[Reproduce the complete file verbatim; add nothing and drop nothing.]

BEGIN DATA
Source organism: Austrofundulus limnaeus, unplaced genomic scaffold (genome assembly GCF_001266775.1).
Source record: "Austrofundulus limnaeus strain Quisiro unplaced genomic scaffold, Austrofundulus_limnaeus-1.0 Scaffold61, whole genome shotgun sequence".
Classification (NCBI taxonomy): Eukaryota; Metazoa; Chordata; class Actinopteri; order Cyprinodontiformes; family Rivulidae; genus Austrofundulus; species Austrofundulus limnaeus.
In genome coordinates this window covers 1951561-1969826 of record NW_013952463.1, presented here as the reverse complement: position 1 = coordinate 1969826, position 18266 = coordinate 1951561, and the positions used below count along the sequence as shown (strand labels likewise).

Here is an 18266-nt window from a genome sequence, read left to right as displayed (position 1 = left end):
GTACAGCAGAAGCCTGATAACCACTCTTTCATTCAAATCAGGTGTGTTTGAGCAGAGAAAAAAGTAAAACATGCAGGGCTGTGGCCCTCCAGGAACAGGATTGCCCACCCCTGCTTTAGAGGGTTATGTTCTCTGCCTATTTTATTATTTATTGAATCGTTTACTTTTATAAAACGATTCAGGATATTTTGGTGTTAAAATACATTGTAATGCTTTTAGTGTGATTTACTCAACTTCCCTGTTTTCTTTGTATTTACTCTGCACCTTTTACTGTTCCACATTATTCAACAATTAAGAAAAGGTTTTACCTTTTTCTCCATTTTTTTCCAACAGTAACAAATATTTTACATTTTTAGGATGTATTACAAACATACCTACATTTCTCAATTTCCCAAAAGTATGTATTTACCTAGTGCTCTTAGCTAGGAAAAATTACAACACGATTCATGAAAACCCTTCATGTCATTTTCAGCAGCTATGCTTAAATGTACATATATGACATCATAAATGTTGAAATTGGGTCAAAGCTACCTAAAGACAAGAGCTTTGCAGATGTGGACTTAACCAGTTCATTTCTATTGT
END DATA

Source organism: Austrofundulus limnaeus, unplaced genomic scaffold (genome assembly GCF_001266775.1).
Source record: "Austrofundulus limnaeus strain Quisiro unplaced genomic scaffold, Austrofundulus_limnaeus-1.0 Scaffold61, whole genome shotgun sequence".
Classification (NCBI taxonomy): Eukaryota; Metazoa; Chordata; class Actinopteri; order Cyprinodontiformes; family Rivulidae; genus Austrofundulus; species Austrofundulus limnaeus.
In genome coordinates this window covers 1951561-1969826 of record NW_013952463.1, presented here as the reverse complement: position 1 = coordinate 1969826, position 18266 = coordinate 1951561, and the positions used below count along the sequence as shown (strand labels likewise).

Here is an 18266-nt window from a genome sequence, read left to right as displayed (position 1 = left end):
GTACAGCAGAAGCCTGATAACCACTCTTTCATTCAAATCAGGTGTGTTTGAGCAGAGAAAAAAGTAAAACATGCAGGGCTGTGGCCCTCCAGGAACAGGATTGCCCACCCCTGCTTTAGAGGGTTATGTTCTCTGCCTATTTTATTATTTATTGAATCGTTTACTTTTATAAAACGATTCAGGATATTTTGGTGTTAAAATACATTGTAATGCTTTTAGTGTGATTTACTCAACTTCCCTGTTTTCTTTGTATTTACTCTGCACCTTTTACTGTTCCACATTATTCAACAATTAAGAAAAGGTTTTACCTTTTTCTCCATTTTTTTCCAACAGTAACAAATATTTTACATTTTTAGGATGTATTACAAACATACCTACATTTCTCAATTTCCCAAAAGTATGTATTTACCTAGTGCTCTTAGCTAGGAAAAATTACAACACGATTCATGAAAACCCTTCATGTCATTTTCAGCAGCTATGCTTAAATGTACATATATGACATCATAAATGTTGAAATTGGGTCAAAGCTACCTAAAGACAAGAGCTTTGCAGATGTGGACTTAACCAGTTCATTTCTATTGT